• In January 2011 I had the ball head of the humeris in my left arm replaced with metal as the cartilage had been worn away and there was bone on bone rubbing to the point where the ball had nearly squared off making most movements painful. By the time the next six months rolls around, I'll be as good as new.
  • In February 2011 I took another Neurological-Psychological evaluation and the only large change was that I'm a little slower than in 2000.
  • In May 2011 I had eyelid surgery on my left eye to correct it from drooping, which affected my peripheral vision.
  • In June 2011 I developed a very high temperature from a nasty UTI and ended up in the hospital for a few days.
  • I had a supra-pubic catheter installed in 2013. This eliminated the need to catheterize myself every couple of hours.
  • In October 2013 a pump study sent me to the hospital for three days, after having slept for two days.
  • I developed significant hyper-lordosis (spine bending to the front) and scoliosis (spine bending to the left). You can see what my back looks like here. The only real treatment option is surgery, which I had done in October 2014. It was a spinal fusion locking my back from T9 to my pelvis. 
  • In January 2015, my pump stopped working, so it was replaced. This is the fourth pump I’ve had.
  • My pain medicine doctor tried combining a new medicine, Prialt, with my baclofen to reduce the neuropathy in my chest and sides, but I ended up in the hospital for two days.

On the other hand:

  • I was on the kids' grade school PTA board as newsletter editor for 3½ years.
  • I volunteered in their classes.
  • My general health is good; I rarely catch a cold. I'm even blessed with low blood pressure and a lean body.
  • I started a website design business and joined the Castaic Chamber of Commerce.
  • I started working out at the Center of Achievement for the Physically Disabled and working with a private trainer (Taylor Isaacs) at Gold's Gym. I've since transitioned to a regular gym and continue to workout 3 to 4 days each week. Now I go to C.O.R.E. in Northridge to see Taylor and to work out independently.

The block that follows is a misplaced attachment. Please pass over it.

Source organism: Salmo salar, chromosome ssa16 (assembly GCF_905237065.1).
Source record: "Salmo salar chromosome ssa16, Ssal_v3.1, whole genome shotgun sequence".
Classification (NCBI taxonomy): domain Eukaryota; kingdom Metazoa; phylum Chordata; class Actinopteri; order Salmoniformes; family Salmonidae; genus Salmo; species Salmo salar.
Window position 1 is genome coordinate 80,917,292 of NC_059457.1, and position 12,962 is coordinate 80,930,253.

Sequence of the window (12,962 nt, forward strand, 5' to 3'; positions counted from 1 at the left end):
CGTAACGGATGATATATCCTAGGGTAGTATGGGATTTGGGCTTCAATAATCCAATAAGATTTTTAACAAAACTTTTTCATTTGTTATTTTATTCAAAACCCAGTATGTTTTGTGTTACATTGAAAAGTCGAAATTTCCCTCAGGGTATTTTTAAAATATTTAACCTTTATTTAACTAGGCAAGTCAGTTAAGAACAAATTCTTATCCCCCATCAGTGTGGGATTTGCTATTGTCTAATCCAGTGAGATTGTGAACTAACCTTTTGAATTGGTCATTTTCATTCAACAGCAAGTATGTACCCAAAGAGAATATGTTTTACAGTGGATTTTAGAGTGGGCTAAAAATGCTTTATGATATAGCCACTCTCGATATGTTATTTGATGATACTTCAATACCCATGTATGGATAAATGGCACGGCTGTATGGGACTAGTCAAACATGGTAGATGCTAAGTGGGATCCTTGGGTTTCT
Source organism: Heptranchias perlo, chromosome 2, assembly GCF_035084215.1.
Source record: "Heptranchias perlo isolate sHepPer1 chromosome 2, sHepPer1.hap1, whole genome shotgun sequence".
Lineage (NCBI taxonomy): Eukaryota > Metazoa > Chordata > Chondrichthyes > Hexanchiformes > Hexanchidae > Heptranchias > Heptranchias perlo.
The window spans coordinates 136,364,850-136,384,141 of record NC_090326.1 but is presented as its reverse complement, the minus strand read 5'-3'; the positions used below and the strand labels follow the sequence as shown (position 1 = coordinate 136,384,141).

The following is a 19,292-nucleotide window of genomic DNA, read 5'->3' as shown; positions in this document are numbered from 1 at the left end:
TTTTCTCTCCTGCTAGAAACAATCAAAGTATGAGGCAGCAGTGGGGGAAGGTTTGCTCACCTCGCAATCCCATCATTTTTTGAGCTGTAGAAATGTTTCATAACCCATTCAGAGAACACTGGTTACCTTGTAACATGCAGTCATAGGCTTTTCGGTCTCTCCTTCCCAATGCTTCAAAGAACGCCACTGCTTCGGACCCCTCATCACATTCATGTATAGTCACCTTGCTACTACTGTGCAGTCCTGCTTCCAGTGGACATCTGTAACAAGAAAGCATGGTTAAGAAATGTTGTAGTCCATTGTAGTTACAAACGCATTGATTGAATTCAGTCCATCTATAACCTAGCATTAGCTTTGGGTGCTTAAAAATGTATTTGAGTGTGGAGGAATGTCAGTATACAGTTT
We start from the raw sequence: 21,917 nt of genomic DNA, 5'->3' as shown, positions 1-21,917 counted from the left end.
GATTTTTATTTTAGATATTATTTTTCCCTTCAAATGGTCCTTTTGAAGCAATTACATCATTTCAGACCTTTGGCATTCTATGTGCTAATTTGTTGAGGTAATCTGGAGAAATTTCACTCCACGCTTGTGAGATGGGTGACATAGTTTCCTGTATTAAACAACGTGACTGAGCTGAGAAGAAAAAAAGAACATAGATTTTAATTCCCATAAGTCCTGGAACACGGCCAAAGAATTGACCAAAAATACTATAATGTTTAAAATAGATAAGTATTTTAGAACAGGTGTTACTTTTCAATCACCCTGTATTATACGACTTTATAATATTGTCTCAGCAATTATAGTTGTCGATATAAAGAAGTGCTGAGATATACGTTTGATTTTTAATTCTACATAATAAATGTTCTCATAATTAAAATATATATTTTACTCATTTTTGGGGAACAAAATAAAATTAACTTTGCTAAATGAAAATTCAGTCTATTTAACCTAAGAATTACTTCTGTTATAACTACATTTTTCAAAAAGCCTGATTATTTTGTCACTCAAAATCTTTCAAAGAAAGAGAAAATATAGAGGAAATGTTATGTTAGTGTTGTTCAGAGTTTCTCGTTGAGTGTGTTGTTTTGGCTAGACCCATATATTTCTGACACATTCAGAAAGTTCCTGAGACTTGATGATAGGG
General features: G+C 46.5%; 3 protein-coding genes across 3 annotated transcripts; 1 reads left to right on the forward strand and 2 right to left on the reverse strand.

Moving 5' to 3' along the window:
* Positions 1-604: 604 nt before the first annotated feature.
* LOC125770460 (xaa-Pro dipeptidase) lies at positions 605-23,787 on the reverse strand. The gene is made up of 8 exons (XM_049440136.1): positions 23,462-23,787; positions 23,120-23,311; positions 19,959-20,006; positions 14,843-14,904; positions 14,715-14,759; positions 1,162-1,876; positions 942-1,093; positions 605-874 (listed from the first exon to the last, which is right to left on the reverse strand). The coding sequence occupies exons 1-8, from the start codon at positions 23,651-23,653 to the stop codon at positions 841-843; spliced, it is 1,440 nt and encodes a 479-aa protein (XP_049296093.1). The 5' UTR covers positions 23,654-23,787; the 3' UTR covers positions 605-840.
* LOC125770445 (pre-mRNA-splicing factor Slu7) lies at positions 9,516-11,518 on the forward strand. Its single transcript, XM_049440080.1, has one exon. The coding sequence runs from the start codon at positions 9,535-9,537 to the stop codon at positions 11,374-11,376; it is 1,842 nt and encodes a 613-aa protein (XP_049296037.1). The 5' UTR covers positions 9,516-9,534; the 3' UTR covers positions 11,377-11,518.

• I began walking with RGO leg braces and crutches almost every day. This has been a fantastic source of pain relief, cardiovascular exercise and strength building.
  • I've participated in several 5k races walking the last 200 feet across the finish line. I did a CSUN event twice, for which I raised over $500 for the Center of Achievement for the Physically Disabled in 2005. I did the Long Beach Marathon and the Santa Clarita Marathon (twice).
  • I received recognition from Congressman Buck McKeon for my efforts in the LA Marathon in 2005 as well as being written up 3 times in local newspapers and being interviewed by ABC in November 2005 (see video on media page).
  • I spoke to several grade schools about my disability as part of More Like You, which shows kids that people with disabilities are just like them.
  • I participated in a Diversity Day presentation at the local middle school.
  • I designed this personal website to share my experiences and knowledge of disability with everyone.
  • I walked across the finish line at the 2005, 2006, 2007, 2008 and 2009 LA Marathon coordinating the event as its team captain.
  • I volunteered at the Henry Mayo Hospital for two years where I did part of my rehab back in 1998.
  • I started a website design business called Spider Design.
  • I became a Distinguished Toastmaster, participating in three Toastmasters Clubs.
  • I wrote a book describing my experiences as a paraplegic in mid 2014.

In closing, paraplegia itself has a number of issues. Having to deal with the pain and the additional issues on a daily basis adds another level of complexity to my condition. I'm still me. My body is just challenging me every step of the way. I have a positive attitude and hope that against all odds, and what the doctors have told me, that my injury can be reversed. (I shocked my neurologist in January 1999 when I showed him that I can wiggle the big toe on my left foot! Unfortunately, there has been no other return of movement.)